Frictional properties of olivine at high temperature with applications to the strength and dynamics of the oceanic lithosphere

D. S.H. King, C. Marone

Research output: Contribution to journalArticle

19 Scopus citations

Abstract

Faulting and brittle deformation of mantle rocks occurs in many tectonic settings such as oceanic transform faults, oceanic detachment faults, subduction zones, and continental rifts. However, few data exist that directly explore the frictional properties of peridotite rocks. Improved constraints on the brittle deformation of peridotite is important for a more complete understanding of the rheological properties of the lithosphere. Furthermore, our comparatively detailed understanding of plastic deformation in olivine allows us to explore the possible role of thermally activated intracrystalline deformation mechanisms in macroscopically brittle processes. It has been hypothesized, and some experimental data indicate, that plastic yielding by dislocation glide (low temperature plasticity) determines the direct effect in the rate and state frictional constitutive formulation. Plastic flow may also have important implications for the blunting or necking at asperity contacts that influences the time and/or displacement dependent friction evolution effect and frictional healing. We present results from saw cut experiments on fine grained synthetic olivine fault gouge conducted in a gas-medium deformation apparatus in the temperature range of 400-1000C with 100 MPa confining pressure. We conducted velocity stepping tests to explore the rate and temperature dependence of sliding stability. We also conducted slide-hold-slide experiments to investigate the time and temperature dependence of fault zone restrengthening (frictional healing). The mechanical data and microstructural observations allow us to explore the role of thermally activated processes in frictional sliding. The data indicate systematic temperature dependenceof rate and state variables that can be attributed to plastic yielding at grain to grain contacts. We explore the implications of such temperature dependent behavior for controlling the base of the seismogenic zone in the oceanic lithosphere, and we seek insight into possible mechanistic models for the interactions between fracture and flow that could lead to improved constraints on the strength of the lithosphere.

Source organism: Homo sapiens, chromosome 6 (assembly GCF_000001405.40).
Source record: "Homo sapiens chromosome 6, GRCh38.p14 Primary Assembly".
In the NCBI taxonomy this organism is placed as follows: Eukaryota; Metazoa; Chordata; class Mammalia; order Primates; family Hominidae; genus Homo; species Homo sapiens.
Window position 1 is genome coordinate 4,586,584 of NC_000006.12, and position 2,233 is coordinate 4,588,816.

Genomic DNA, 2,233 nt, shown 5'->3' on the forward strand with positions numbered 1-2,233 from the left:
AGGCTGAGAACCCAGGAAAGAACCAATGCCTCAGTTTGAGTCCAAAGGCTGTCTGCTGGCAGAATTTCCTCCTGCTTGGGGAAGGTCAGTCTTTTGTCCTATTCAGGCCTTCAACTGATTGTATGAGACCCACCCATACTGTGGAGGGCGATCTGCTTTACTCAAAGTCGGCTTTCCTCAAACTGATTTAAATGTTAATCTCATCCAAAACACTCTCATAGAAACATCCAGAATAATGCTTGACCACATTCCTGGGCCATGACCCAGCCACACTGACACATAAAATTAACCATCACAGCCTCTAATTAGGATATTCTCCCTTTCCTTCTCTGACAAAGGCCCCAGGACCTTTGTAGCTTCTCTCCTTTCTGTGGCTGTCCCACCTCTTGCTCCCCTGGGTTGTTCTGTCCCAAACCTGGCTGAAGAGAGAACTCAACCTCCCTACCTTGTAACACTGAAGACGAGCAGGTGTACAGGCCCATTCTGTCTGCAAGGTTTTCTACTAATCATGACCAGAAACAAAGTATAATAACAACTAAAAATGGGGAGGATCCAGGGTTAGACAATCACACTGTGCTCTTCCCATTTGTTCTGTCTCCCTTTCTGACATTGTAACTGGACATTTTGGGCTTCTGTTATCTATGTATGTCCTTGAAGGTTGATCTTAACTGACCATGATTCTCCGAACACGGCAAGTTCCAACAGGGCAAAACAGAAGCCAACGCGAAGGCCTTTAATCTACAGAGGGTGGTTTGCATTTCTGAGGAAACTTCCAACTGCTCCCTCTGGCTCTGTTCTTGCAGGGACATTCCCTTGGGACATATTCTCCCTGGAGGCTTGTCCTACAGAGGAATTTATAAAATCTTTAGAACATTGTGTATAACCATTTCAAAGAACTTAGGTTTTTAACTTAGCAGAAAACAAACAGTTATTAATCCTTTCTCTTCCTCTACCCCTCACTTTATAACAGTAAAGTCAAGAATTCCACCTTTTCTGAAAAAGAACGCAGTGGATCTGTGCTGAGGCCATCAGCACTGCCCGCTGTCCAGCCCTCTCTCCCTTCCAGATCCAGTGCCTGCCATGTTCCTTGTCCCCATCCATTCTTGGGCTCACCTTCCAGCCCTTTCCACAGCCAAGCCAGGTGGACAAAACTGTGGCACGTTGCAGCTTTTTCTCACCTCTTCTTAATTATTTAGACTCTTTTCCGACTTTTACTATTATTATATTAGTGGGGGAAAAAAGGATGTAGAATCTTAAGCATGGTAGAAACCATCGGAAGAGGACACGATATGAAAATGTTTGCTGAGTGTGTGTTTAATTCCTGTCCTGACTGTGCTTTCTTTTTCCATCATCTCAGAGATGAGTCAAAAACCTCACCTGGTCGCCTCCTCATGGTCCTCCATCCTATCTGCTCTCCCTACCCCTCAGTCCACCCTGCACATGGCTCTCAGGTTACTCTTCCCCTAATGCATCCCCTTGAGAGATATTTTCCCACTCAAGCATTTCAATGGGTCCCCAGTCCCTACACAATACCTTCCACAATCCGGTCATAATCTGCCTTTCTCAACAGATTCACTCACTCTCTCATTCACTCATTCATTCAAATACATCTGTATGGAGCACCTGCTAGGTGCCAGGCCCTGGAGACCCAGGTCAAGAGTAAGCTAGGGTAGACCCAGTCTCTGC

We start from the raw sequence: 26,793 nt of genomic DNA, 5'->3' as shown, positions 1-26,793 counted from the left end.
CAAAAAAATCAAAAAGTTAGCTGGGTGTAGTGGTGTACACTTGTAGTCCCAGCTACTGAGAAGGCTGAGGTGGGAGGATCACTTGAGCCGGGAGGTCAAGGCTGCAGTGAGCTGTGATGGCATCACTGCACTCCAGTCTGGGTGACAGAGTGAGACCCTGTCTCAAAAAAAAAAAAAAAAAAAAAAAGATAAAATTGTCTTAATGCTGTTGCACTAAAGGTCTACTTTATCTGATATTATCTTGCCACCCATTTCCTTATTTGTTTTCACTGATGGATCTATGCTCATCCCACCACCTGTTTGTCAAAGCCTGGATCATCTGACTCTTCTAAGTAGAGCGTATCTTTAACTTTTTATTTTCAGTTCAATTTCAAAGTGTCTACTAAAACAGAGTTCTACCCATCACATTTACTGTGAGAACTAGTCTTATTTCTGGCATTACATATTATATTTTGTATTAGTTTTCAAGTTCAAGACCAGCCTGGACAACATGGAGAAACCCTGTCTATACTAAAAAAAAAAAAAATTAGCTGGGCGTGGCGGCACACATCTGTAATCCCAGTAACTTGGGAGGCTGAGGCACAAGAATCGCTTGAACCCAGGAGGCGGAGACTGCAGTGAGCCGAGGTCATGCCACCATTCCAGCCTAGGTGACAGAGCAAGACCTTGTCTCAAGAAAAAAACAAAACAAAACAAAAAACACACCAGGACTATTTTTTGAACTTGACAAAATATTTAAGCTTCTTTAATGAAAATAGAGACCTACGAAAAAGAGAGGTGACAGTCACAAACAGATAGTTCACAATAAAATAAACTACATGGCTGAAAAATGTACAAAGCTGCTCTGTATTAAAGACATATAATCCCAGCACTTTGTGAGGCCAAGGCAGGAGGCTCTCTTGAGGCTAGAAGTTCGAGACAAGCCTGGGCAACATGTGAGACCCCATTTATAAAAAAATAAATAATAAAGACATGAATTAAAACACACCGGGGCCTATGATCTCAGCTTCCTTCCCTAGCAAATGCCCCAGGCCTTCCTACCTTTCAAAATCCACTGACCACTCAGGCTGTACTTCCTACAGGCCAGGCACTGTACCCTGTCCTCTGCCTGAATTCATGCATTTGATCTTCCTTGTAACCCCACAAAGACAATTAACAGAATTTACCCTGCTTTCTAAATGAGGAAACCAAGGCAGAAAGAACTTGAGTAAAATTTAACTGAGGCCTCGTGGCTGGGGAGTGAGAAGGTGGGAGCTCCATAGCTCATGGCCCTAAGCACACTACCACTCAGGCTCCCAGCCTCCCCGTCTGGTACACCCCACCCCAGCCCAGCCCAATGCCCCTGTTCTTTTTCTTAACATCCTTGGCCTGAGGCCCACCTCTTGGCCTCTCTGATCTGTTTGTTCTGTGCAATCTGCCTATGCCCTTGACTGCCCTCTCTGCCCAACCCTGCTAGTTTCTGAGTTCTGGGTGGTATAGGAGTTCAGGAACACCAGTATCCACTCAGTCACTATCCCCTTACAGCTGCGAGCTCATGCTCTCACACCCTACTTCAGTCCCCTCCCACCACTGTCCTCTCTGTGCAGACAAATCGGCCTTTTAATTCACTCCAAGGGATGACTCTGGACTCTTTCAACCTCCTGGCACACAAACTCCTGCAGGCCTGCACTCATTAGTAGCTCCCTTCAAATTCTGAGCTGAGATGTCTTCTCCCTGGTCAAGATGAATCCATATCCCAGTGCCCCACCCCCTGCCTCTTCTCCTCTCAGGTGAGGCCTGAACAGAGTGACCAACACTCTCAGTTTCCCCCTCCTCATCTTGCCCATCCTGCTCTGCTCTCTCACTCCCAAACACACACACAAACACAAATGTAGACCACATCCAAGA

Original languageEnglish (US)
Article numberB12203
JournalJournal of Geophysical Research B: Solid Earth
Volume117
Issue number12
DOIs
StatePublished - Dec 1 2012

All Science Journal Classification (ASJC) codes

  • Geophysics
  • Geochemistry and Petrology
  • Earth and Planetary Sciences (miscellaneous)
  • Space and Planetary Science

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